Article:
Bangladesh is also catching up fast in income with its per capita GNI for 2017 reaching $1,470 against India’s $1,800. The same for some of the other Asian countries are: South Korea – $28,380; China- $8,690; Sri Lanka – $3,850 and Pakistan – $1,580. As per the UNDP’s 2018 Human Development Indices and Indicators, its Gini coefficient, which measures income inequality (0 representing absolute equality and 100 absolute inequality) for the period of 2010 to 2017 was 32.4, against India’s 35.1. The same for other Asian countries are: South Korea – 31.6, China – 42.2, Sri Lanka – 39.8 and Pakistan -30.7.
It should, however, be kept in mind that Bangladesh is a much smaller country with a population of 161 million – against India’s 1,351 million – and a GDP size of $274 billion – against India’s $2.7 trillion – as per the World Bank data for 2018.
Prof Selim Raihan of the University of Dhaka lists four major drivers and a minor one: (a) exports of readymade garments (RMG) (b) inward remittances (c) sustained growth in agriculture (d) growth in microfinance and (e) public investment in big infrastructure projects. Other experts list ‘women empowerment’ as well.
A distinguishing feature of Bangladesh’s boom is strong growth in its manufacturing (industrialisation) and exports, unlike India’s but very much like Japan, China, South Korea and other Asian economies. A study by the ADB found Bangladesh to be among the Asian countries with the highest increase in their manufacturing share and output (GDP) growth during the 1970s-2010s, along with Bhutan, Cambodia, Malaysia, South Korea and Thailand. Its manufacturing has grown by a simple average of 10.2% during the past 14 years (FY06 to FY19). Analysis of data shows the services sector contributes most to the output in both Bangladesh and India while their agriculture is rapidly declining.
For the purpose of comparability, the construction’s share has been deducted from India’s services sector since it is a sub-sector of Bangladesh’s industry, not services.
As the graph makes it clear, Bangladesh’s manufacturing has taken off in a big way and contributes nearly a quarter to its GDP while in India’s case it is still less than a fifth. Consequently, Bangladesh’s manufacturing is also providing more jobs. Agriculture remains the top job provider but services are fast catching up in both the economies.
Garment sector leads the high manufacturing and export growth History talks of the dominance of Dhaka’s Jamdani muslin in world trade during the Mughal era, drawing in pots of gold and silver to the subcontinent from Europe. Since it required great skill, it was “costly and could be afforded by only the very rich”.
Now Bangladesh’s garments, both readymade and knitwear, are redefining its economy. Prof Raihan says Bangladesh has emerged as the second-largest exporter of garments after China and constitutes about 45% of its manufacturing GDP and 7% of total GDP. It is also the largest labour-intensive manufacturing sector employing 5 million people, 80% of whom are women, and the fastest-growing sector. It has contributed more than 80% to Bangladesh’s total export since FY13.
Export contributes a great deal to Bangladesh’s growth, contributing 14% to 20% to its national GDP. The sudden dip in export for FY19 is because the data is up to March 2019 while the fiscal year ends in June.
The country’s status as a Least Developed Country (LDC) in the UN list – set to graduate to ‘developing country’ in 2014 – has helped in availing zero-tariff preferences offered by advanced markets like the European Union, China and Canada (India too accords such benefits).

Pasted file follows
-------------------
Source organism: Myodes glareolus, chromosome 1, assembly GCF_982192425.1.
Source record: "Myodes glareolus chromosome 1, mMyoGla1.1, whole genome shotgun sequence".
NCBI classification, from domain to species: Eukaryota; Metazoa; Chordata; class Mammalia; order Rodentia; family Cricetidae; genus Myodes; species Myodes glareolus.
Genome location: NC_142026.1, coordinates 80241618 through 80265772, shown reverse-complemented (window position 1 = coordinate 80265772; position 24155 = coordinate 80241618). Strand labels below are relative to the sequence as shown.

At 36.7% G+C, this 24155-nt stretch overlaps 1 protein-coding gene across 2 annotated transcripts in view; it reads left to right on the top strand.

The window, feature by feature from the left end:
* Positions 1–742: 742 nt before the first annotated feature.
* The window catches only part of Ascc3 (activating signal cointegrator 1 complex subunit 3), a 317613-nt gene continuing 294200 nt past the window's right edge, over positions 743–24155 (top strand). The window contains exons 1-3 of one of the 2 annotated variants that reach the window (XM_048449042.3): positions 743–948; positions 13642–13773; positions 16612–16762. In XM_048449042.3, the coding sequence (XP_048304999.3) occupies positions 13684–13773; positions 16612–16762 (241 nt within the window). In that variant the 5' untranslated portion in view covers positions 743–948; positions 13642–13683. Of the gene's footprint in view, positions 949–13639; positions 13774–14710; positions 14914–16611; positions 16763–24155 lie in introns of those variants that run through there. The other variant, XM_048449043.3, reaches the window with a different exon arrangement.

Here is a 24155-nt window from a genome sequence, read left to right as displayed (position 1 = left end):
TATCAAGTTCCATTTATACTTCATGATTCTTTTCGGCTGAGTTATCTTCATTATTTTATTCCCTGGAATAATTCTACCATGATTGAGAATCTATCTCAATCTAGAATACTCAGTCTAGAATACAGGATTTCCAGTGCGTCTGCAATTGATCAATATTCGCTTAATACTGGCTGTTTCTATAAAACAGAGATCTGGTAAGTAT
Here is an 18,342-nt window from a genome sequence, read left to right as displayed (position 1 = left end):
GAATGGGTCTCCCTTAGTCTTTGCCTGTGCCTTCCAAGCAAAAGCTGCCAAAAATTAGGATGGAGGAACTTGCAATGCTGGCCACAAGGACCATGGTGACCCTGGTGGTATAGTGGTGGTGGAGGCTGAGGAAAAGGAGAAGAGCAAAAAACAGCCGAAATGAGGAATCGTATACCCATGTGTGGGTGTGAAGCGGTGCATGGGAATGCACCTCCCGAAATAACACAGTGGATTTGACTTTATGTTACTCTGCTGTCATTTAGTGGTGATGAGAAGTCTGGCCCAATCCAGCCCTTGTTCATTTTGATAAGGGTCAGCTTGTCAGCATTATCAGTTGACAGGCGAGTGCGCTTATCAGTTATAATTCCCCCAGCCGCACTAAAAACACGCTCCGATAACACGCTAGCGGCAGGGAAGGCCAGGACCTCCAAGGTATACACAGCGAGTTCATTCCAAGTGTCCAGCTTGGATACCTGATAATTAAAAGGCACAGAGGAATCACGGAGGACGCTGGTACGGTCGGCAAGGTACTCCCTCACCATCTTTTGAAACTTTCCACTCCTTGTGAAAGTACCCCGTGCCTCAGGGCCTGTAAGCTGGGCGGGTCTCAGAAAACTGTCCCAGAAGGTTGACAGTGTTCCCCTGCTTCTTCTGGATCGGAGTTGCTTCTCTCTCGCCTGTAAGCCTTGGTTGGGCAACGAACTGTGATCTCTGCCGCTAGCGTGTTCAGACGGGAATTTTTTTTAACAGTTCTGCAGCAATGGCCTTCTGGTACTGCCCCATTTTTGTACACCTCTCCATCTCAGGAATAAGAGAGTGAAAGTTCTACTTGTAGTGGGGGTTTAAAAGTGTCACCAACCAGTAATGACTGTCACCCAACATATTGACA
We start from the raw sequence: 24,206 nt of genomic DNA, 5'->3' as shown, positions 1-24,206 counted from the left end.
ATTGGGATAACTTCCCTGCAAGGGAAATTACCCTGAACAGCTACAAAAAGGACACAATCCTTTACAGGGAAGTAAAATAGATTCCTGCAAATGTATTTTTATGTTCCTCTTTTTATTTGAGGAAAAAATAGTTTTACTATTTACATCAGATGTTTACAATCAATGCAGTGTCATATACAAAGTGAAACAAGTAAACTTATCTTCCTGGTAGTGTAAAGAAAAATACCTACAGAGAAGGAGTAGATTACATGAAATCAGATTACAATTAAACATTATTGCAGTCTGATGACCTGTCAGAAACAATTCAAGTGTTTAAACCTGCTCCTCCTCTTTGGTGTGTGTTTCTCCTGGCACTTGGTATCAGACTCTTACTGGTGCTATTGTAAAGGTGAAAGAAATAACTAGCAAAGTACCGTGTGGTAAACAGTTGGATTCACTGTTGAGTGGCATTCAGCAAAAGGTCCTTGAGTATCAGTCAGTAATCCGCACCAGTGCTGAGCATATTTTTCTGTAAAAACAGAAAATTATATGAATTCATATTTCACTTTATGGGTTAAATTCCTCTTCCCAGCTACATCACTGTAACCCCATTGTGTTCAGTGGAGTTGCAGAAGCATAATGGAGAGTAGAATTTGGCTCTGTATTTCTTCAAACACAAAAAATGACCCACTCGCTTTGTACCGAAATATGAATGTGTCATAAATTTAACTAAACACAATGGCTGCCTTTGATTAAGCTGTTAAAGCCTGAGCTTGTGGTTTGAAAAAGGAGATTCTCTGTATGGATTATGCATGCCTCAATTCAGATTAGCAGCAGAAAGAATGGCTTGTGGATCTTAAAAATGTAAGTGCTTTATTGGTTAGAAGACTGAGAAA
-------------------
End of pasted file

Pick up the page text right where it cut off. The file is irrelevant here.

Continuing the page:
Prof Nisha Taneja of the ICRIER, India points at a few critical other factors: (a) success in upgrading its RMG sector in the global value chain through backward linkages (b) establishment of large scale firms and (c) flexible labour market and low wages. Contrasting the scene with India’s, she says though India too has developed strong backward linkages, its rigid labour laws and decades of restricting RMG production to small scale units inhibited growth of large scale units or achieve economy of scale. Economist Prof Kaushik Basu has attributed this boom to discarding of the Industrial Dispute Act (IDA) of 1947. Both India and Pakistan inherited it from the British but Pakistan’s military regime repealed it in 1958. This law, he says, has done more harm than good to India by restringing the ability of firms to contract workers and expand labour force.
Sustained agriculture growth
Another key to Bangladesh’s success is its incredible resilience in the face of decreasing arable land, population growth, flood, drought and salinity induced by climate change to improve its agricultural output. It is fast-moving to achieve self-sufficiency in food production – producing 41.3 million ton (MT) in FY18 against the target of 41.57 MT.
The agriculture sector has been grown at an impressive (simple average) rate of 3.5% in the past 14 years since FY06, with the fisheries growing the fastest (simple average of 6.3%), contributing 3.6% to its national GDP and 25% to the agriculture GDP. It is interesting that Bangladesh’s services have been contributing more than 50% to national GDP and about 40% to employment and yet finds only a passing mention in its Economic Review of 2019 – which runs into 15 chapters and 271 pages. The following graph highlights the top sub-sectors and their contributions to output.
Some experts on regional integration and connectivity like Prabir De of RIS, Delhi and Subir Bhaumik of CRG, Calcutta have strongly pitched for the integration of the economies of East and Northeastern Indian states with Bangladesh rather than “leave them at the tail-end of the Indian economy and state-system.”
Bangladesh has emerged as the main driver of regional growth and its natural proximiity to East and Northeast India makes it incumbent on Delhi to allow its border states closely integrate in the economic sense with Bangladesh.
Prabir De argues for strong connectivity between East and Northeast India through Bangladesh , if India’s Act East thrust has to make sense. “Indian mainland has to first connect to the Northeast through Bangladesh if India looks East to Southeast Asia . Bangladesh holds the key to India’s Look East , Delhi needs Dhaka more than the other way around. By all indications, Amit Shah’s insulting ‘termite’ remark has backfired humilatingly for India.